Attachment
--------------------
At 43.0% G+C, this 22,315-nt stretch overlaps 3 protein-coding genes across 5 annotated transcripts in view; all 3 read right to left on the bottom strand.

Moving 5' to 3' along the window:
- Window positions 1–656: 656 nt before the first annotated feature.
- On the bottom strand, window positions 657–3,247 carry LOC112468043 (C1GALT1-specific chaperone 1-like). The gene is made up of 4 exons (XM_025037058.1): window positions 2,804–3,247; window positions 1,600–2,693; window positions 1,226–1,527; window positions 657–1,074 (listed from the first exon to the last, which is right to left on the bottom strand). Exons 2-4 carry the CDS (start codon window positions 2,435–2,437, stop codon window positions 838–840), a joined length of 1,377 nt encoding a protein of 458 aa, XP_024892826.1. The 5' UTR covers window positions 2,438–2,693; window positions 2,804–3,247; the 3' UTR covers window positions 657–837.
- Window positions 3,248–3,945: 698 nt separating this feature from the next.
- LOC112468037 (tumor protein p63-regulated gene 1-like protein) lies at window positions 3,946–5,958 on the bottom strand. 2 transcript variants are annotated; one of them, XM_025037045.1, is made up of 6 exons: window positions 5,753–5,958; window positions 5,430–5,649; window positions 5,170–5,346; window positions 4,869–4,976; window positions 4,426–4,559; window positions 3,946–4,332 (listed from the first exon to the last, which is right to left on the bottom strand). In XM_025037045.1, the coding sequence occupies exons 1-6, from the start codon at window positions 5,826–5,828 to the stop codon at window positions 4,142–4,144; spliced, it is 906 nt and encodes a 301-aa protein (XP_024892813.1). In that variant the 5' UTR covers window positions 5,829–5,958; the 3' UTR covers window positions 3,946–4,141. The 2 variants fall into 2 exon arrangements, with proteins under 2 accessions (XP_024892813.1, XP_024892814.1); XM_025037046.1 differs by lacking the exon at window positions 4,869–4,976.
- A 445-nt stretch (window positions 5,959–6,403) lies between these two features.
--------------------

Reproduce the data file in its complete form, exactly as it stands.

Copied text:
At 43.0% G+C, this 22,315-nt stretch overlaps 3 protein-coding genes across 5 annotated transcripts in view; all 3 read right to left on the bottom strand.

Moving 5' to 3' along the window:
- Window positions 1–656: 656 nt before the first annotated feature.
- On the bottom strand, window positions 657–3,247 carry LOC112468043 (C1GALT1-specific chaperone 1-like). The gene is made up of 4 exons (XM_025037058.1): window positions 2,804–3,247; window positions 1,600–2,693; window positions 1,226–1,527; window positions 657–1,074 (listed from the first exon to the last, which is right to left on the bottom strand). Exons 2-4 carry the CDS (start codon window positions 2,435–2,437, stop codon window positions 838–840), a joined length of 1,377 nt encoding a protein of 458 aa, XP_024892826.1. The 5' UTR covers window positions 2,438–2,693; window positions 2,804–3,247; the 3' UTR covers window positions 657–837.
- Window positions 3,248–3,945: 698 nt separating this feature from the next.
- LOC112468037 (tumor protein p63-regulated gene 1-like protein) lies at window positions 3,946–5,958 on the bottom strand. 2 transcript variants are annotated; one of them, XM_025037045.1, is made up of 6 exons: window positions 5,753–5,958; window positions 5,430–5,649; window positions 5,170–5,346; window positions 4,869–4,976; window positions 4,426–4,559; window positions 3,946–4,332 (listed from the first exon to the last, which is right to left on the bottom strand). In XM_025037045.1, the coding sequence occupies exons 1-6, from the start codon at window positions 5,826–5,828 to the stop codon at window positions 4,142–4,144; spliced, it is 906 nt and encodes a 301-aa protein (XP_024892813.1). In that variant the 5' UTR covers window positions 5,829–5,958; the 3' UTR covers window positions 3,946–4,141. The 2 variants fall into 2 exon arrangements, with proteins under 2 accessions (XP_024892813.1, XP_024892814.1); XM_025037046.1 differs by lacking the exon at window positions 4,869–4,976.
- A 445-nt stretch (window positions 5,959–6,403) lies between these two features.